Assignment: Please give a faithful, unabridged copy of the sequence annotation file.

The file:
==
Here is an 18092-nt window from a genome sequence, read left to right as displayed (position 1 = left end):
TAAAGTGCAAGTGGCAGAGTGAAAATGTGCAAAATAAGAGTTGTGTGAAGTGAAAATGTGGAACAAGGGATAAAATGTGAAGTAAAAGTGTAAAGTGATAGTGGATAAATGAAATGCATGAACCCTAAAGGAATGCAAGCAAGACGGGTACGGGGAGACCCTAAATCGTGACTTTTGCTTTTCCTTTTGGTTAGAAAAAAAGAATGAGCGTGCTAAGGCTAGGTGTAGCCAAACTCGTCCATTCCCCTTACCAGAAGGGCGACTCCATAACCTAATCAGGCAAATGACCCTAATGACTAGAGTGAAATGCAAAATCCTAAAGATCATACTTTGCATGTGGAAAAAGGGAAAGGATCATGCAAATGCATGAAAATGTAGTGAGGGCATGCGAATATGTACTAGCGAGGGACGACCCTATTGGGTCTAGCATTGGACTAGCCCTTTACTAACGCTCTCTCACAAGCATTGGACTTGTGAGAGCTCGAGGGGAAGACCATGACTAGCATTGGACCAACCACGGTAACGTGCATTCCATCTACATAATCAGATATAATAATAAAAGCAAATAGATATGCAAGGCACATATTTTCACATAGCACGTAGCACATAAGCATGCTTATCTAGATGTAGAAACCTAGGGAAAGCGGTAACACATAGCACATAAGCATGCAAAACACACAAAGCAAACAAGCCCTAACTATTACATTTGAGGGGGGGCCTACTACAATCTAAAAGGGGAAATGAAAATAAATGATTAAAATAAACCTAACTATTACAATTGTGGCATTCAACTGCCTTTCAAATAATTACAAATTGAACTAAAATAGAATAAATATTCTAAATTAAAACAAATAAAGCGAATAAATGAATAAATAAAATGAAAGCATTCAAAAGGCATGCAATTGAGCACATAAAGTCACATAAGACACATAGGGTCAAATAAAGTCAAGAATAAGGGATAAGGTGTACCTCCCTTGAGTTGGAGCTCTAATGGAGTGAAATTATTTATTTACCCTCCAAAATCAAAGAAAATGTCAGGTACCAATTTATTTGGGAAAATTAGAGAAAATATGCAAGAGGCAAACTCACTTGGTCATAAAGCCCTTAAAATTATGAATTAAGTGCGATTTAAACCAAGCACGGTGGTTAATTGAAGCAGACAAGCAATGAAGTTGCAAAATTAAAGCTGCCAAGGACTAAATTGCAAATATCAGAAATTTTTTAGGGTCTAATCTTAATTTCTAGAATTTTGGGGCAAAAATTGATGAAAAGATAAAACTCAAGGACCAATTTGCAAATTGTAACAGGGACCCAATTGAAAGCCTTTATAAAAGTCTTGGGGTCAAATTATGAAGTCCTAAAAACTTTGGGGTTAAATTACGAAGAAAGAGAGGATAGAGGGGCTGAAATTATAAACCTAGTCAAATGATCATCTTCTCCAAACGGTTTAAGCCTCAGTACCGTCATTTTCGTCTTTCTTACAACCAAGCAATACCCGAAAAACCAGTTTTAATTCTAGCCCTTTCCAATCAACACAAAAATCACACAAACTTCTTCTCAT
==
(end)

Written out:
Here is an 18092-nt window from a genome sequence, read left to right as displayed (position 1 = left end):
TAAAGTGCAAGTGGCAGAGTGAAAATGTGCAAAATAAGAGTTGTGTGAAGTGAAAATGTGGAACAAGGGATAAAATGTGAAGTAAAAGTGTAAAGTGATAGTGGATAAATGAAATGCATGAACCCTAAAGGAATGCAAGCAAGACGGGTACGGGGAGACCCTAAATCGTGACTTTTGCTTTTCCTTTTGGTTAGAAAAAAAGAATGAGCGTGCTAAGGCTAGGTGTAGCCAAACTCGTCCATTCCCCTTACCAGAAGGGCGACTCCATAACCTAATCAGGCAAATGACCCTAATGACTAGAGTGAAATGCAAAATCCTAAAGATCATACTTTGCATGTGGAAAAAGGGAAAGGATCATGCAAATGCATGAAAATGTAGTGAGGGCATGCGAATATGTACTAGCGAGGGACGACCCTATTGGGTCTAGCATTGGACTAGCCCTTTACTAACGCTCTCTCACAAGCATTGGACTTGTGAGAGCTCGAGGGGAAGACCATGACTAGCATTGGACCAACCACGGTAACGTGCATTCCATCTACATAATCAGATATAATAATAAAAGCAAATAGATATGCAAGGCACATATTTTCACATAGCACGTAGCACATAAGCATGCTTATCTAGATGTAGAAACCTAGGGAAAGCGGTAACACATAGCACATAAGCATGCAAAACACACAAAGCAAACAAGCCCTAACTATTACATTTGAGGGGGGGCCTACTACAATCTAAAAGGGGAAATGAAAATAAATGATTAAAATAAACCTAACTATTACAATTGTGGCATTCAACTGCCTTTCAAATAATTACAAATTGAACTAAAATAGAATAAATATTCTAAATTAAAACAAATAAAGCGAATAAATGAATAAATAAAATGAAAGCATTCAAAAGGCATGCAATTGAGCACATAAAGTCACATAAGACACATAGGGTCAAATAAAGTCAAGAATAAGGGATAAGGTGTACCTCCCTTGAGTTGGAGCTCTAATGGAGTGAAATTATTTATTTACCCTCCAAAATCAAAGAAAATGTCAGGTACCAATTTATTTGGGAAAATTAGAGAAAATATGCAAGAGGCAAACTCACTTGGTCATAAAGCCCTTAAAATTATGAATTAAGTGCGATTTAAACCAAGCACGGTGGTTAATTGAAGCAGACAAGCAATGAAGTTGCAAAATTAAAGCTGCCAAGGACTAAATTGCAAATATCAGAAATTTTTTAGGGTCTAATCTTAATTTCTAGAATTTTGGGGCAAAAATTGATGAAAAGATAAAACTCAAGGACCAATTTGCAAATTGTAACAGGGACCCAATTGAAAGCCTTTATAAAAGTCTTGGGGTCAAATTATGAAGTCCTAAAAACTTTGGGGTTAAATTACGAAGAAAGAGAGGATAGAGGGGCTGAAATTATAAACCTAGTCAAATGATCATCTTCTCCAAACGGTTTAAGCCTCAGTACCGTCATTTTCGTCTTTCTTACAACCAAGCAATACCCGAAAAACCAGTTTTAATTCTAGCCCTTTCCAATCAACACAAAAATCACACAAACTTCTTCTCAT